I love trains. Always have, ever since Dad brought me my first one (well, Santa brought it. Mother and I went to the store for some milk on Christmas Eve so Santa could have milk and cookies; when we got home, that debbil Santa had come and gone! He was early (Dallas was apparently one of his first stops, and Santa probably wanted to get done early so as to get at least a little sleep). In any event, I loved that train. Later, Dad got HIS train from HIS Dad’s, and I had both.
My grandmother Forthmon (“Grannie”), who lived with us, would take the train back to Malvern to visit her relatives, and I’d go along too. It was always grand. We went on “Ol Bluie” (Texas and Pacific, and later Missouri Pacific’s engines were all navy blue with gray trim; I didn’t realize at that age that there were DIFFERENT engines, they all looked like “Ol Bluie” to me).
Yes, planes get you there faster. I used to love plane travel. Now, I’d be just as happy never to get on one again. Trains, now that was when travel was more leisurely, more glamorous.
In any event, today Dad and I boarded the Maine Eastern Railroad and took off on a journey of 50 miles to Rockland, Maine (it took 3 hours, which might explain why people abandoned the train). Still, it afforded some great vistas and we had a marvelous time.
In Rockland, it was raining a bit. We found a used bookstore (always a plus), made purchases (you thought we’d go into a used bookstore and come out empty?), and found a great lunch place to have drinks and lunch quietly, in a great atmosphere, as the rain fell gently outside.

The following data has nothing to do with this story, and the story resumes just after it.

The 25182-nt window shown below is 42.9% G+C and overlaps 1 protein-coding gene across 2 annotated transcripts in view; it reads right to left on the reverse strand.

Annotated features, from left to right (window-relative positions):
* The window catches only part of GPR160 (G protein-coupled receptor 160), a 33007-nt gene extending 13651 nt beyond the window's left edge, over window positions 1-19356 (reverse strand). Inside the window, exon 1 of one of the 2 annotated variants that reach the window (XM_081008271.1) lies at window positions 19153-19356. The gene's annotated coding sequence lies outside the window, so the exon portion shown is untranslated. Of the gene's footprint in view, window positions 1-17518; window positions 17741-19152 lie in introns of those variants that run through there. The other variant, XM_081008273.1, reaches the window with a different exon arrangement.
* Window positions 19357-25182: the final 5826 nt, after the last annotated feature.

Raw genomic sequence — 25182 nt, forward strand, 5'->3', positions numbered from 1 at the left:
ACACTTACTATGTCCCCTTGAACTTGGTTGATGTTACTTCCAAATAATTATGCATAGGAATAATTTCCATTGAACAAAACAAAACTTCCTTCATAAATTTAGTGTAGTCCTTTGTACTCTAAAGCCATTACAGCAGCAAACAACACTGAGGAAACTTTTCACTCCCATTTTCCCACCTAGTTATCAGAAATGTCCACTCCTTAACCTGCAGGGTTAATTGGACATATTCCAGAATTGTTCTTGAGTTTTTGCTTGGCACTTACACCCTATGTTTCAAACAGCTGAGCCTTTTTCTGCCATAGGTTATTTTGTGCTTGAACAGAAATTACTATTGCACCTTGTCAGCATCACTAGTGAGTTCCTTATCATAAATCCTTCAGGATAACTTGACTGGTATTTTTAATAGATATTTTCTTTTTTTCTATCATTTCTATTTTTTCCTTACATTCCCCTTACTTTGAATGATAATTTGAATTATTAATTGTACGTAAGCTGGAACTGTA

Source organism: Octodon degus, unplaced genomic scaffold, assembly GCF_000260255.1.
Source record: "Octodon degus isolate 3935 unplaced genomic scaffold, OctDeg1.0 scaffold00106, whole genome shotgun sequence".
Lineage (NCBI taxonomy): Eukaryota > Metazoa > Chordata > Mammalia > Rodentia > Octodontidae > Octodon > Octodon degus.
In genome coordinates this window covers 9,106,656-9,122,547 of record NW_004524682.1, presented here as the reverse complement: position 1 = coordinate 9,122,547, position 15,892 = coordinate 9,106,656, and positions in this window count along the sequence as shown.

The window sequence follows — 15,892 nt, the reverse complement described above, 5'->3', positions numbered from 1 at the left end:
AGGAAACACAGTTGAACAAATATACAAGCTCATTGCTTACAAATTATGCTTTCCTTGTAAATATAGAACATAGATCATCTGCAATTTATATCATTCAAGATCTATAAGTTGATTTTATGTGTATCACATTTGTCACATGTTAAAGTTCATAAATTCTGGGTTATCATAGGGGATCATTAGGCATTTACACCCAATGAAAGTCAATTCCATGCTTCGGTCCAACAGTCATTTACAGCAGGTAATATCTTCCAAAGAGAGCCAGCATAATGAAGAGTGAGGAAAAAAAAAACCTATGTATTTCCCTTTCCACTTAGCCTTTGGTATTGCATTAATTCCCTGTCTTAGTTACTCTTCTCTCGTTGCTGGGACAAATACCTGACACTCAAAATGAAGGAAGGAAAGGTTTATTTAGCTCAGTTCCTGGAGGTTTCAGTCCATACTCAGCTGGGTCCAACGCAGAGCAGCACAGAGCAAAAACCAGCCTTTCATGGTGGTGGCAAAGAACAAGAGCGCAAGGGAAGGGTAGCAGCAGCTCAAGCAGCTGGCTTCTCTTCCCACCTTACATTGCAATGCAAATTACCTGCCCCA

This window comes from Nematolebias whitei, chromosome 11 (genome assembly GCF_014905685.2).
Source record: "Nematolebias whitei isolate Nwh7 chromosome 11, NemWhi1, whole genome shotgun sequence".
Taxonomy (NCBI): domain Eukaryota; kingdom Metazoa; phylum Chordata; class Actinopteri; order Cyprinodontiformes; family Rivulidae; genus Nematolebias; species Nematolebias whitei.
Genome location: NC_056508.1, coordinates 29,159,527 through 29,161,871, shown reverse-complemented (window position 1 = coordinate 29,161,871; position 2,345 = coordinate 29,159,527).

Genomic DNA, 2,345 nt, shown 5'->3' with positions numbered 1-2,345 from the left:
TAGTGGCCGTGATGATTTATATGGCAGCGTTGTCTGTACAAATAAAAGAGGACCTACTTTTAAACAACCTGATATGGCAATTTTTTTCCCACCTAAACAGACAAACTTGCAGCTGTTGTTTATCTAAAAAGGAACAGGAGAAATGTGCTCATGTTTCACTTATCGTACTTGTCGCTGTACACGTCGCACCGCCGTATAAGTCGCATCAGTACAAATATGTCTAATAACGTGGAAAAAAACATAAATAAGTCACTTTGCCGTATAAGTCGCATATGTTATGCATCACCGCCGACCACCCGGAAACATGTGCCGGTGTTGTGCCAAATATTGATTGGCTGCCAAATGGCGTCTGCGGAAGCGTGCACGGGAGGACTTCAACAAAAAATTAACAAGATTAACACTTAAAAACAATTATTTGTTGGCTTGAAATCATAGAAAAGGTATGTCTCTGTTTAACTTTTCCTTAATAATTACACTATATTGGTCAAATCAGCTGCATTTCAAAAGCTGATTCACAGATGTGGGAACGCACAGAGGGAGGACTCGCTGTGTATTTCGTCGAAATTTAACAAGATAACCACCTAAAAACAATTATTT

When the rain stopped and we were suitably refreshed, we went back toward the depot, and went to the Maine Lighthouse Museum (Kathy Beaumont, where are you when I need you?). Had a great time; our guide was fascinating and just boiling over with facts and figures about lighthouses. I honestly knew nothing about them other than they were cool and had big lights. I learned that the US Lighthouse Service operated before the Coast Guard, and that many of the lighthouse keepers were women. Quite a few performed amazing acts of heroism, saving lives. One of them, Ida Lewis, had a pennant with 18 stars, one for each life she’d saved. A fascinating glimpse into a life I knew nothing about.
I think some of today’s were among the best photos of the trip:
Not exactly the boarding platforms at Grand Central Station….
“The Magnolia” was spiffy in green.
Maine WORKS. This is where many of our current US Navy ships are built. There’s a huge Naval Air Station in Brunswick.
I loved it! They were all clustered along ONE of the rails (not the other!).
Wiscasset from the rails.
The gulls’ friends the pigeons were clustered on this house….
I wanted to go.
Note the widow’s walk on top of the house.
It’s all you need.
View from our table at lunch.
The Rockland Light (center of picture, on the peninsula).
Port Arthur, Texas, baby!
Back on the train; this time, we rode the “Alexander Hamilton”.
The following are my favorite pictures of the trip. Salt marshes and mud flats. Lobstermen checking their pots. I LOVED this part of the trip.
When exactly did I turn into Orson Welles?
^^^Probably my favorite.
Remember Microsoft “Bliss”?